The Lib Dems hold half of the constituency's 18 councillors. But the Tories have a positive story to tell, too. Since McCartney's selection in March 2007 - "an absolute lifetime ago" - the Conservatives took 2,000 votes off the Lib Dems in the 2008 elections before topping the poll in the European elections "for the first time in living memory". Labour campaigners brush aside these results. "We've had some boundary changes which are in our favour," Abrahams says. "Certainly in terms of the results on the doorstep we've proving our vote is holding."
Accompanying Abrahams on the doorstep to test that claim, politics.co.uk found a mixed picture. Most of the residents of the Slaithwaite council housing were out, but those that were out appeared tentative. Some expressed support, but others wavered. The biggest vote-loser, without a doubt, was immigration.
It's not the economy, stupid
It's a problem for the mainstream parties across the north, as they struggle to confront the gap in perception between many of those on the doorstep and the level of debate at Westminster. Abrahams does her best to outline the steps the Labour government has taken, mirroring the explanations of Gordon Brown about the "tough but fair" points-based system. "It's too bloody late, isn't it?" one voter responded impatiently. Many of those in what should have been a traditional Labour heartland have simply lost confidence. They feel the steps taken to manage future immigration have come far too late. They're fed up.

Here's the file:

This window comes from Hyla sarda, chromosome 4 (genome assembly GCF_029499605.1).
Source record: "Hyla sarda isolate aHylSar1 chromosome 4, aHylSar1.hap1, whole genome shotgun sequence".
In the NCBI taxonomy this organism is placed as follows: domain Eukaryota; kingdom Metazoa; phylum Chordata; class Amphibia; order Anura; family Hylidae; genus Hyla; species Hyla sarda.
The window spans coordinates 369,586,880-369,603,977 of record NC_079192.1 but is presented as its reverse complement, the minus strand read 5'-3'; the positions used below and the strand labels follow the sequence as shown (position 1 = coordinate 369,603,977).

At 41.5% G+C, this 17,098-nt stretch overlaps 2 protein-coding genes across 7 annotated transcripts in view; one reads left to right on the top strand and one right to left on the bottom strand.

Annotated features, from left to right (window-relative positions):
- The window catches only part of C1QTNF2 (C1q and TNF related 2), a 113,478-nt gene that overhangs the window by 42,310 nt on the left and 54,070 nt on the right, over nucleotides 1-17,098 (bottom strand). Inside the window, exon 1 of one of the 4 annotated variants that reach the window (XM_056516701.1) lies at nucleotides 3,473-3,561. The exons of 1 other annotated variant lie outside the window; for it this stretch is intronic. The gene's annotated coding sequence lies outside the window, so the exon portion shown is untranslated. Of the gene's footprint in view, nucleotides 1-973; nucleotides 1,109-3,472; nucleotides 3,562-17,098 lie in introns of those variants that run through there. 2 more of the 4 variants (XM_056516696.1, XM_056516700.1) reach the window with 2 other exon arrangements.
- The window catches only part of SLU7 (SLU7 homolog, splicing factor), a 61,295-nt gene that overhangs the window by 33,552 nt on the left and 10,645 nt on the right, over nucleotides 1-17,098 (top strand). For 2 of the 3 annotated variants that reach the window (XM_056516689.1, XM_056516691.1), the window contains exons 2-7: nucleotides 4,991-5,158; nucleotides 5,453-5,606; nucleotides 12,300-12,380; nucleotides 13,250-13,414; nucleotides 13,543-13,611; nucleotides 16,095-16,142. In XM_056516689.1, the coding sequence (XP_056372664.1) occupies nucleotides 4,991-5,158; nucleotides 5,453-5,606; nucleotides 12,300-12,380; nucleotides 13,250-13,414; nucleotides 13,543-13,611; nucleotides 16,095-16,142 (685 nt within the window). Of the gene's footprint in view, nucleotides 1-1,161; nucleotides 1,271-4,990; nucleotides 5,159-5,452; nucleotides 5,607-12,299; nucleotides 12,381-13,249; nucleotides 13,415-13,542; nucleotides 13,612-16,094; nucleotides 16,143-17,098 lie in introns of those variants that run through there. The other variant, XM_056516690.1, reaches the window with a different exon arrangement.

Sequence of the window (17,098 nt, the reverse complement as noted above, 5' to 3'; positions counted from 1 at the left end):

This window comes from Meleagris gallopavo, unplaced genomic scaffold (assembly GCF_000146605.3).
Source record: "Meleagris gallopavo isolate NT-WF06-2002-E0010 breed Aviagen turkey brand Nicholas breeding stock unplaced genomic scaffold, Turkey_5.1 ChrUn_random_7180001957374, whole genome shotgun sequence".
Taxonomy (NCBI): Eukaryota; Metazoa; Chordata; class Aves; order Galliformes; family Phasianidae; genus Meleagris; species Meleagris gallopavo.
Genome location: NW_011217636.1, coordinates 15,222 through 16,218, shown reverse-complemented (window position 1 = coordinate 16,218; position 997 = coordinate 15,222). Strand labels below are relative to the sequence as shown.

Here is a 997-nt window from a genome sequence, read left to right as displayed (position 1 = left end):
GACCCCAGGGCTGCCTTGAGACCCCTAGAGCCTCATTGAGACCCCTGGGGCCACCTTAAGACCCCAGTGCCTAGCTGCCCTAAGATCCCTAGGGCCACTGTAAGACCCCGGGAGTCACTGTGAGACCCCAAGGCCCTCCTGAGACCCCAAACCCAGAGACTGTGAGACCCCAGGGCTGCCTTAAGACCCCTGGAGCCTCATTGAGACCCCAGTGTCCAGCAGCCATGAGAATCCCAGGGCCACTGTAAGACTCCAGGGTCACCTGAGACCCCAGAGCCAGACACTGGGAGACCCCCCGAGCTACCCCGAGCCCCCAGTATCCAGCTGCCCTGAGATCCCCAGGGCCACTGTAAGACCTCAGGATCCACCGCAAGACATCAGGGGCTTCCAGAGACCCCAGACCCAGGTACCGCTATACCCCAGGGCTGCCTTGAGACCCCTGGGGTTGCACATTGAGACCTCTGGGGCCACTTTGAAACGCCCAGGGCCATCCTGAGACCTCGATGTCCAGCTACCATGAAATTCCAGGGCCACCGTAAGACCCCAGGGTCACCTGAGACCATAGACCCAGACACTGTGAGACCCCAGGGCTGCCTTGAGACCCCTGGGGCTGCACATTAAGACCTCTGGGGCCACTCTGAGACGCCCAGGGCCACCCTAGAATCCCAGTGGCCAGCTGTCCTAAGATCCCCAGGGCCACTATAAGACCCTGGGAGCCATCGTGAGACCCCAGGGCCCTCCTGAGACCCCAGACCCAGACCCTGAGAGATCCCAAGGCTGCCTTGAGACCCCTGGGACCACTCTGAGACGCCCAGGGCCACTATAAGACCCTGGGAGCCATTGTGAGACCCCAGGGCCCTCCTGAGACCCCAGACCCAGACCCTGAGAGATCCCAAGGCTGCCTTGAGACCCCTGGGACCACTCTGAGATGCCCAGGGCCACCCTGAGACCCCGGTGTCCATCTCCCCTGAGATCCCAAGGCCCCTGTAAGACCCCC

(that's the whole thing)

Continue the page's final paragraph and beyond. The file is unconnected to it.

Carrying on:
Abrahams understands this - and acknowledges it can't be directly combated. So she's worked on projects targeting young people with a "positive message" about jobs. And she's organised a creative arts project bringing together colleges, businesses and advisors, "so people could see what was out there and not feel left behind". Abrahams realises this can't be solved within the short space of a campaign, however. "It's long-term stuff - not things you can do one week before the general election."
Immigration can provoke some funny attitudes from candidates, especially Conservative ones. The party's cap on future immigration fits in much more easily with the mainstream attitude witnessed on the doorstep in Colne Valley, but the candidate refuses to pander to views he finds unacceptable. McCartney says he talks about the positive benefits - that "there are a lot of Brits overseas as well" - and adds everyone agrees the Gurkhas deserve to come and live here. "If people still have extreme views - there was a lady I... [met] on the doorstep two months ago she was just too extreme. I said 'madam, your views are abhorrent, good evening'."
The Lib Dems' approach is very different. Unlike the Lib Dem candidate on the other side of the Pennines in Oldham East and Saddleworth, Turner backs her party's policy of an amnesty on illegal immigrants to the hilt. "We are saying, bring your names forward. If you've lived here a long time, if you've learned the lingo, pay your taxes and you can stay." This is unlikely to win her many votes.